Finger skirts are a collection of "U" shaped (when viewed from the top), or three sided open bags with the base of the "U" attached to the outside edge of the hull and the top ends of the "U" attached to the inner part of the hull, The lift air is pumped into a distribution duct that runs around the outside edge of the craft - this duct has a hole on the bottom surface directly above the top of each "U" segment. Air is pumped out of these holes and forces the skirt segment outwards/downwards and also pushes it sideways against it's neighbors (looks like "UUUUUU"). Finger skirt craft are easily recognized by the "corrugated" look to the outside surface of skirt. The bottom edges of each "U" segment is curved inwards towards the centre of the craft and brushes against the ground to provide the cushion seal. The segments are made from a much lighter material than a bag skirt and, because they are individually deformable, they provide a better seal on rougher surfaces. The main disadvantage of being softer is that the hovercraft is easier to tip sideways.
Which skirt is better?
The simplest answer is neither! Both types have advantages and disadvantages
Easily damaged - especially on rough surfaces - skirt attachments are designed to break to protect skirt material.
Difficult to repair minor damage - material can't be glued
Easy to repair major damage (by replacing individual segments).
Expensive/complicated to make (large area of expensive material needed - material needs to be sewn into 3D patterns)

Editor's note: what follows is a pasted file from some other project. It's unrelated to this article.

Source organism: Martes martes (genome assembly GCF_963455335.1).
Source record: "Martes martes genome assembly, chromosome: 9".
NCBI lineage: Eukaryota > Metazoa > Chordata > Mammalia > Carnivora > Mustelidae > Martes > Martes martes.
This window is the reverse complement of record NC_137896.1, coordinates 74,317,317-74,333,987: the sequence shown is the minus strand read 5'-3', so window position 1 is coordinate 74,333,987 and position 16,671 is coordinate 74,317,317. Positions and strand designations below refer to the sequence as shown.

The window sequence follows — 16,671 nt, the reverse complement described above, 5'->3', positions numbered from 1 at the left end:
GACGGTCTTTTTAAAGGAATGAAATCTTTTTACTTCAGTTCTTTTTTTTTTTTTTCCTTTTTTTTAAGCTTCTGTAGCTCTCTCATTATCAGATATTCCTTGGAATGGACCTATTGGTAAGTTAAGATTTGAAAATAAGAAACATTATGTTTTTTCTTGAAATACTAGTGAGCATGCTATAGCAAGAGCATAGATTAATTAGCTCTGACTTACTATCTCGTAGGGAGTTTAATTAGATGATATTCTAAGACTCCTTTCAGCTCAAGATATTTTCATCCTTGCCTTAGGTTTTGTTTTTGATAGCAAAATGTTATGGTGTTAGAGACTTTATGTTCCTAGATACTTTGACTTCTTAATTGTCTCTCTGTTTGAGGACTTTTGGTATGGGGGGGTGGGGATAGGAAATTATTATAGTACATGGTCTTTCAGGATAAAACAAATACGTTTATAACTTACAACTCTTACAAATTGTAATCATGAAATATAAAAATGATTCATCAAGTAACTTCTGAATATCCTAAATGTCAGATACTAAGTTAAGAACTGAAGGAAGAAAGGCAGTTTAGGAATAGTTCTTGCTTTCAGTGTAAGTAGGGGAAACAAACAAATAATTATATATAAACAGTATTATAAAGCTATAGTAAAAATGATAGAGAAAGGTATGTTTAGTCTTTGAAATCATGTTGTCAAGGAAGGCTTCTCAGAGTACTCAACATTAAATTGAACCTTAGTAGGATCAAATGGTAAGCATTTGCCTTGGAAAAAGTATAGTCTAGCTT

Softer ride on rough surfaces - less stable.
Leakier than a bag skirt - more power needed for the lift system.
Prone to 'plough-in'
Better suited to land/ river use where more compliant ride and where minor damage as less critical.
Tolerant of minor damage during use - you need to rip a big hole to lose cushion.
Difficult to repair major damage.
Easy to repair minor damage (by gluing/tying/patching).
Easy to make - low quantity of low cost material needed - very few joints (typically 3 to 6 per craft) - joints are glued.
Rougher ride - more stable
More efficient than segment skirt - better surface seal
Skirt can bounce on very smooth surfaces (skirt 'shudders').
Skirt can fill with water if craft left stopped on water (can be reduced by fitting flotation and drain holes).
Side skirt can 'tuck-under' when used on 'sticky' surfaces at low lift (the skirt catches on the surface and is pulled under the craft hull resulting in the craft tipping to one side)
Better suited to over water use where impact or surface damage is less likely and stability and safety are important.
A combination of these two skirt types can be seen in larger commercial hovercraft. It consists of a bag skirt with small segments attached to the bottom surface. This combines the advantage of the better conforming finger skirt with the stability and safety of a bag skirt.
The Thrust System
Hovercraft thrust is generated by either a propeller or a ducted fan. Both devices move air from in front of the craft and accelerate it out of the back. This accelerated mass of air then generates thrust which pushes the craft forwards. It works in exactly the same way that a light aircraft does. Propellers are a good choice for a cruising hovercraft as they are, in general, quieter and more efficient at the relatively low forward speed of a cruising craft (less than 60mph). Fans (of the type generally available) have to be fitted in a special duct and operated at high speeds to be effective (and are therefore noisy).
The Steering System
Hovercraft have the steering rudders or vanes placed directly in the thrust air flow at the back of the craft. For rudders to work effectively they must have a lot of air flowing over them. An aircraft has high airflow over it's control surfaces caused by it's relatively high forward speed - a hovercraft rudder has to work at zero forward speed. The hovercraft thrust is effectively re-directed by the rudders to provide steering.